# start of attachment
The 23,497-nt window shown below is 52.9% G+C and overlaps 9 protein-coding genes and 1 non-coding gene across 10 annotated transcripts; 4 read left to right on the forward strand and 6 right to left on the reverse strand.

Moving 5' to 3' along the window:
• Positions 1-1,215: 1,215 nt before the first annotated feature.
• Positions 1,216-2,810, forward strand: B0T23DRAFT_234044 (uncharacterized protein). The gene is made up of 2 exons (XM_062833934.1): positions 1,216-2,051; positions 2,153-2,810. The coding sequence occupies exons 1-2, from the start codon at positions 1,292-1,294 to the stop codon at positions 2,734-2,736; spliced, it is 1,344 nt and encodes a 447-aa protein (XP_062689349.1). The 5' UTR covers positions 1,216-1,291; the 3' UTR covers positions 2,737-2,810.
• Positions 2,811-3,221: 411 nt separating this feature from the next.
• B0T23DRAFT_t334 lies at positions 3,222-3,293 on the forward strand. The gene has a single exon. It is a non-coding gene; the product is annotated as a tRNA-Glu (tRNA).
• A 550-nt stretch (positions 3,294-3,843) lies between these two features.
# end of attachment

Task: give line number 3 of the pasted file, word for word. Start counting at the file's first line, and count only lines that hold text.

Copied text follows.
• Positions 1-1,215: 1,215 nt before the first annotated feature.